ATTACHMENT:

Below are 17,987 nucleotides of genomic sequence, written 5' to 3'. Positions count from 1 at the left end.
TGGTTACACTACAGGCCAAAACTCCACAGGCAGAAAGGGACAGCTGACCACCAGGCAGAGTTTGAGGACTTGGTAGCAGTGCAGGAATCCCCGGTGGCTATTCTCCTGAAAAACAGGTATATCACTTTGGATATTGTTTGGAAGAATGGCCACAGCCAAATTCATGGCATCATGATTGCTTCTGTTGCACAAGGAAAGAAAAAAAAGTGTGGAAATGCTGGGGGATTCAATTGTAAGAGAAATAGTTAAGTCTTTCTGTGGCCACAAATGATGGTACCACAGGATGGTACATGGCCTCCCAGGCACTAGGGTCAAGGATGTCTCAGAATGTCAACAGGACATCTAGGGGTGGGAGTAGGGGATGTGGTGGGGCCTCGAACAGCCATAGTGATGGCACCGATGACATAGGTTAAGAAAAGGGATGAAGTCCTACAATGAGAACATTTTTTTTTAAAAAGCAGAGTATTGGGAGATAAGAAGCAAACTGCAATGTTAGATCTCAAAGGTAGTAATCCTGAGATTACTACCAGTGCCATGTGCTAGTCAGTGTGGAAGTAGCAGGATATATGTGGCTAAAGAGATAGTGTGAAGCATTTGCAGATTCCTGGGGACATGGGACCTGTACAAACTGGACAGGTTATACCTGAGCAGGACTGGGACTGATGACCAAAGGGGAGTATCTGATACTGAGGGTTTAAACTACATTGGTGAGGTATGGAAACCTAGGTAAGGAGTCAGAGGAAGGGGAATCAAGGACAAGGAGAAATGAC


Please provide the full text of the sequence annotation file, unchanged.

Below are 17,987 nucleotides of genomic sequence, written 5' to 3'. Positions count from 1 at the left end.
TGGTTACACTACAGGCCAAAACTCCACAGGCAGAAAGGGACAGCTGACCACCAGGCAGAGTTTGAGGACTTGGTAGCAGTGCAGGAATCCCCGGTGGCTATTCTCCTGAAAAACAGGTATATCACTTTGGATATTGTTTGGAAGAATGGCCACAGCCAAATTCATGGCATCATGATTGCTTCTGTTGCACAAGGAAAGAAAAAAAAGTGTGGAAATGCTGGGGGATTCAATTGTAAGAGAAATAGTTAAGTCTTTCTGTGGCCACAAATGATGGTACCACAGGATGGTACATGGCCTCCCAGGCACTAGGGTCAAGGATGTCTCAGAATGTCAACAGGACATCTAGGGGTGGGAGTAGGGGATGTGGTGGGGCCTCGAACAGCCATAGTGATGGCACCGATGACATAGGTTAAGAAAAGGGATGAAGTCCTACAATGAGAACATTTTTTTTTAAAAAGCAGAGTATTGGGAGATAAGAAGCAAACTGCAATGTTAGATCTCAAAGGTAGTAATCCTGAGATTACTACCAGTGCCATGTGCTAGTCAGTGTGGAAGTAGCAGGATATATGTGGCTAAAGAGATAGTGTGAAGCATTTGCAGATTCCTGGGGACATGGGACCTGTACAAACTGGACAGGTTATACCTGAGCAGGACTGGGACTGATGACCAAAGGGGAGTATCTGATACTGAGGGTTTAAACTACATTGGTGAGGTATGGAAACCTAGGTAAGGAGTCAGAGGAAGGGGAATCAAGGACAAGGAGAAATGAC